WASHplus Work in Uganda Comes To A Close

Field activities came to a close in the last quarter of 2014 after about 20 months of support to three districts in Southwest Uganda to plan and implement WASH activities, bolstered by USAID WASH grants. In addition to direct technical support to the districts, WASHplus worked closely with USAID implementing partners including Community Connector, SPRING, STAR-SW, FANTA, and others to integrate aspects of safe and sufficient water, sanitation, handwashing, food hygiene, and MHM into HIV care and support as well as Feed the Future/nutrition activities.

WASHplus worked intensively this quarter with districts to complete revisions of capacity building materials used and improved throughout the almost two years of WASHplus assistance, and to complete a series of job aids to support outreach workers and clinical counselors to integrate WASH into their home-based and clinical practice. The job aids are available in two local languages, Rukiga and Rufumbira. Limited runs of materials were printed and distributed to development partners, while districts will use their USAID grant money to duplicate and disseminate materials. All materials are available on the WASHplus website on the Uganda page.

USAID grants were managed through the USAID Strengthening Decentralization for Sustainability project, with specialized technical assistance offered by WASHplus in areas including:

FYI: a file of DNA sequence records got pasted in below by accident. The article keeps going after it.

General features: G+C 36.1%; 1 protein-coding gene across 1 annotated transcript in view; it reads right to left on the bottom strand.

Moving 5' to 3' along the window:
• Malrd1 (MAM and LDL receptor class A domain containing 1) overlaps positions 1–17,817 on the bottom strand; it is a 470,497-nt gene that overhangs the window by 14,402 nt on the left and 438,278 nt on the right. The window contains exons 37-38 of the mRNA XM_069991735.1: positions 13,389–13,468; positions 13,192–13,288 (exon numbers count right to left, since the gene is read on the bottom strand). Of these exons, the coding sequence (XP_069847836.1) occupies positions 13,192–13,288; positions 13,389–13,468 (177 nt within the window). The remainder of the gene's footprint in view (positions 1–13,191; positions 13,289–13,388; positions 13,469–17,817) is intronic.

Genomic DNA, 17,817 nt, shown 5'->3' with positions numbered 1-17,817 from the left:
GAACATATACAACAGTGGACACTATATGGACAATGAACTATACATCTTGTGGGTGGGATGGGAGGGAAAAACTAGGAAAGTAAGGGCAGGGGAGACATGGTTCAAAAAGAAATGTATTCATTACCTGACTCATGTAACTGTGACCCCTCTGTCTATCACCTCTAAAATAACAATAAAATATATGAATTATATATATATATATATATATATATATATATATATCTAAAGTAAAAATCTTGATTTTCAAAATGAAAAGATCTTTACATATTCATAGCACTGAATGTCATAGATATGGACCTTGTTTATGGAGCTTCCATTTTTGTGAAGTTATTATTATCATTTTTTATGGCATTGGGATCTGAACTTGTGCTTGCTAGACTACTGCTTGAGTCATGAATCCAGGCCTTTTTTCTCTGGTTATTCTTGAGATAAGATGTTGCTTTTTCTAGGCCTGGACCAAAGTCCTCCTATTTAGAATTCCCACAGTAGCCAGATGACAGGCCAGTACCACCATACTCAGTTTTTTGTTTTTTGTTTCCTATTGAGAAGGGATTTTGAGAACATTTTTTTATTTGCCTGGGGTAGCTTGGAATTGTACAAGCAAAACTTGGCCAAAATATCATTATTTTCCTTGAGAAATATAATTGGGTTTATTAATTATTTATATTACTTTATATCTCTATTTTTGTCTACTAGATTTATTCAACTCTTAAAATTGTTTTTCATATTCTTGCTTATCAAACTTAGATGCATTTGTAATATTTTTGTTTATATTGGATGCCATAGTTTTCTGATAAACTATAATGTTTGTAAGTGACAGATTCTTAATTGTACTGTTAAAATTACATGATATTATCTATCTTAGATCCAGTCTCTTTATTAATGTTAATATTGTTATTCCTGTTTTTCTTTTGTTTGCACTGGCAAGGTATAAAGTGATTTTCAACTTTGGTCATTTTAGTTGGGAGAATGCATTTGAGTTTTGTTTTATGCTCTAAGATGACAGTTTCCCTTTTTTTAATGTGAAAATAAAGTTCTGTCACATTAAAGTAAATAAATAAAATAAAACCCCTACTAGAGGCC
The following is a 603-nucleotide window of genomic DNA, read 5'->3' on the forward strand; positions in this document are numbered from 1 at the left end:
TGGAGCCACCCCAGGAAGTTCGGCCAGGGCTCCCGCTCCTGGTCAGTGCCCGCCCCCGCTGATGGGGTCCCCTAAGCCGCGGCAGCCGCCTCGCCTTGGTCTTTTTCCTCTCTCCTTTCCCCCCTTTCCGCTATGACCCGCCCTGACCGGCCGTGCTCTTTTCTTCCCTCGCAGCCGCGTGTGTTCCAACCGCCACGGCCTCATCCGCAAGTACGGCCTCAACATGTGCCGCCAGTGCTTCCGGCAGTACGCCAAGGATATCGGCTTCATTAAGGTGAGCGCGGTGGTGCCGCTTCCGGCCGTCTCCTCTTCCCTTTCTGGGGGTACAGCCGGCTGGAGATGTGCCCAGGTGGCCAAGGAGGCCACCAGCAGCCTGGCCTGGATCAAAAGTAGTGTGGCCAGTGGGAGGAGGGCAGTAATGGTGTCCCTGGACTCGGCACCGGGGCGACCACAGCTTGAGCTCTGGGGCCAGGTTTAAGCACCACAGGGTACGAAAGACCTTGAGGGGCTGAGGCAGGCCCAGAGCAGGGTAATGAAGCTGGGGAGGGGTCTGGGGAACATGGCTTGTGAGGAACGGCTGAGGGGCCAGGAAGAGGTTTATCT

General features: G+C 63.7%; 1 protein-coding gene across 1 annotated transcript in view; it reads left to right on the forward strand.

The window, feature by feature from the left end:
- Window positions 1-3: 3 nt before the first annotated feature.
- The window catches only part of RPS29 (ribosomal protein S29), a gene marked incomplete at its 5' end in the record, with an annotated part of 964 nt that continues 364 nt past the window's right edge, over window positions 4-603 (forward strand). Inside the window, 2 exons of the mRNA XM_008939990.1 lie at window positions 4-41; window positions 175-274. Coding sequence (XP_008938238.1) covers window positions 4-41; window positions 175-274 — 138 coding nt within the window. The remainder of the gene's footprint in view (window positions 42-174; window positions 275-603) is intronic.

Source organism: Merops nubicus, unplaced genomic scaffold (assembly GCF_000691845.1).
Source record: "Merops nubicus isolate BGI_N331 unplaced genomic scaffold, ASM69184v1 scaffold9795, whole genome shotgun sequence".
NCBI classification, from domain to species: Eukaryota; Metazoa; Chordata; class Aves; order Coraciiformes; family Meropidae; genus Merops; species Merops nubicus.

• Facilitating CLTS
  • Making Schools WASH-Friendly (including appropriate hardware like rainwater harvesting for increasing water access and MHM to increase girls participation, attendance, and dignity)
  • Forming and supporting community WASH management structures such as water management committees to address O&M
  • Producing WASH tools and materials for behavior change, promotion, and negotiation

Districts and USAID implementing partners participated in the WASHplus closing event in December 2014, “Working with Districts to Improve Water and Sanitation to Improve the Health and Resilience in Southwest Uganda: Success, Opportunities, Challenges, and Lessons Learned.” The event celebrated accomplishments such as the institutionalization of WASH behavior change approaches like small doable actions. Notable in Uganda was the application of the small doable action approach to food hygiene, in conjunction with SPRING and Community Connector, to address local challenges of keeping food safe; issues of water quantity and access (constructing various “do-it-yourself” rainwater catchment systems); HIV care and support in the home and clinic; and home sewn reusable menstrual pads for women and girls of all ages. An end of project review was prepared for the event and is available here.

Links to resources from the WASHplus activities in Uganda are provided below.

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